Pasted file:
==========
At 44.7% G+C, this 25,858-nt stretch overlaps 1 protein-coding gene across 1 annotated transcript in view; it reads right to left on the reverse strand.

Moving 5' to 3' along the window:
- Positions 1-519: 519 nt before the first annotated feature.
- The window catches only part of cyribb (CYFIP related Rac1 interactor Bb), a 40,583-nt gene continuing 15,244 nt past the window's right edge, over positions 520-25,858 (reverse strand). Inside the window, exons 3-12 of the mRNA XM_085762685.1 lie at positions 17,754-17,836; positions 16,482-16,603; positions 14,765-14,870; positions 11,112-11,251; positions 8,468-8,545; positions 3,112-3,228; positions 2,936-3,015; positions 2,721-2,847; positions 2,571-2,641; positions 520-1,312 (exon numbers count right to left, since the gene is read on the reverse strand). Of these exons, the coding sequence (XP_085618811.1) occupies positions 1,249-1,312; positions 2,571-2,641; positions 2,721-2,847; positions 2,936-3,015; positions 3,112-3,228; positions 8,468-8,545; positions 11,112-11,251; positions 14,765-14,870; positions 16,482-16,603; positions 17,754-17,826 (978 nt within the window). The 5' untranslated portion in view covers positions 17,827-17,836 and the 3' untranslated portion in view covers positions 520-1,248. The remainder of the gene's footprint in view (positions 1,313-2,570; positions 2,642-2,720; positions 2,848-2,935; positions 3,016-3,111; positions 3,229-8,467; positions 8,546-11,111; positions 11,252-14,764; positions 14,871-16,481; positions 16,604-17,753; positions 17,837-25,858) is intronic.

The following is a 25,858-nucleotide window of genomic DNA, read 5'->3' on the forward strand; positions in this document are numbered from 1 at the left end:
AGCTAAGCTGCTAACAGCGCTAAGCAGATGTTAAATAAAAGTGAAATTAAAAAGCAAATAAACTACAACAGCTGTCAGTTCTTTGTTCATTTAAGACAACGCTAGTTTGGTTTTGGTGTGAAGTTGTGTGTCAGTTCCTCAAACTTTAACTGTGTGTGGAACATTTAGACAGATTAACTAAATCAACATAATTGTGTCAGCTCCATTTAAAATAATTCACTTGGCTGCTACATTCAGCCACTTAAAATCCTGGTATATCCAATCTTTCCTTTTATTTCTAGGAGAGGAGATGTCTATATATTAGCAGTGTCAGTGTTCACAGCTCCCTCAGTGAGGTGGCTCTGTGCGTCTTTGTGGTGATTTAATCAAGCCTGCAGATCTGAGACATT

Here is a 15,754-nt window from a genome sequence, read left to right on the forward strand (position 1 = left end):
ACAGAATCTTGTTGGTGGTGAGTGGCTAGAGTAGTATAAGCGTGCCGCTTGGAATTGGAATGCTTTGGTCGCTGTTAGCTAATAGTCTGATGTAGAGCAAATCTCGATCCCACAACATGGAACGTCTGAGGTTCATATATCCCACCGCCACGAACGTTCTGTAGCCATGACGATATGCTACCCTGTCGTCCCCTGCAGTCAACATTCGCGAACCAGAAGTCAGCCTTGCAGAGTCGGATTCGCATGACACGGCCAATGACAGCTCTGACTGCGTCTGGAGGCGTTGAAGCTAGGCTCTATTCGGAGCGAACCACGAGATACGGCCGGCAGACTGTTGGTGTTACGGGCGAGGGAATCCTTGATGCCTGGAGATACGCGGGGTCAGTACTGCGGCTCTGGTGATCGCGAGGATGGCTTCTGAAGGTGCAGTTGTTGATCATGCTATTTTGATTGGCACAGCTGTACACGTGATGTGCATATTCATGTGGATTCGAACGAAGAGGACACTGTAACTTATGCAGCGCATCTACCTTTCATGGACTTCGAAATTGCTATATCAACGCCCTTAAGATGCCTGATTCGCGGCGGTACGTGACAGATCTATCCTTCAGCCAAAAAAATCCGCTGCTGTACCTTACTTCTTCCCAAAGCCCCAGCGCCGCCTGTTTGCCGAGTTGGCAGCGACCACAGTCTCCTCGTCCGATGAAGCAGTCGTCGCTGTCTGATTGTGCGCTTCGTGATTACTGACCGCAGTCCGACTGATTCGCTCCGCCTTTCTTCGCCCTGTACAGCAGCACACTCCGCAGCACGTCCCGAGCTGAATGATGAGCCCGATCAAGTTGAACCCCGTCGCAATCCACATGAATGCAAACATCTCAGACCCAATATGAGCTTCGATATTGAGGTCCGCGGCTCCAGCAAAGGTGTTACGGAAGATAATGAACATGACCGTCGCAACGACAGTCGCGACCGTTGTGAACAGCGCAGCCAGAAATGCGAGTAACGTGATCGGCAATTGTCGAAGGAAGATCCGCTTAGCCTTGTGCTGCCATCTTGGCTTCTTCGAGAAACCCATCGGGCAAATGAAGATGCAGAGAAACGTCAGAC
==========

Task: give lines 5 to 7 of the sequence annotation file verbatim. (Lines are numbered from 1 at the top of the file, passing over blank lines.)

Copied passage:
The following is a 25,858-nucleotide window of genomic DNA, read 5'->3' on the forward strand; positions in this document are numbered from 1 at the left end:
AGCTAAGCTGCTAACAGCGCTAAGCAGATGTTAAATAAAAGTGAAATTAAAAAGCAAATAAACTACAACAGCTGTCAGTTCTTTGTTCATTTAAGACAACGCTAGTTTGGTTTTGGTGTGAAGTTGTGTGTCAGTTCCTCAAACTTTAACTGTGTGTGGAACATTTAGACAGATTAACTAAATCAACATAATTGTGTCAGCTCCATTTAAAATAATTCACTTGGCTGCTACATTCAGCCACTTAAAATCCTGGTATATCCAATCTTTCCTTTTATTTCTAGGAGAGGAGATGTCTATATATTAGCAGTGTCAGTGTTCACAGCTCCCTCAGTGAGGTGGCTCTGTGCGTCTTTGTGGTGATTTAATCAAGCCTGCAGATCTGAGACATT

Here is a 15,754-nt window from a genome sequence, read left to right on the forward strand (position 1 = left end):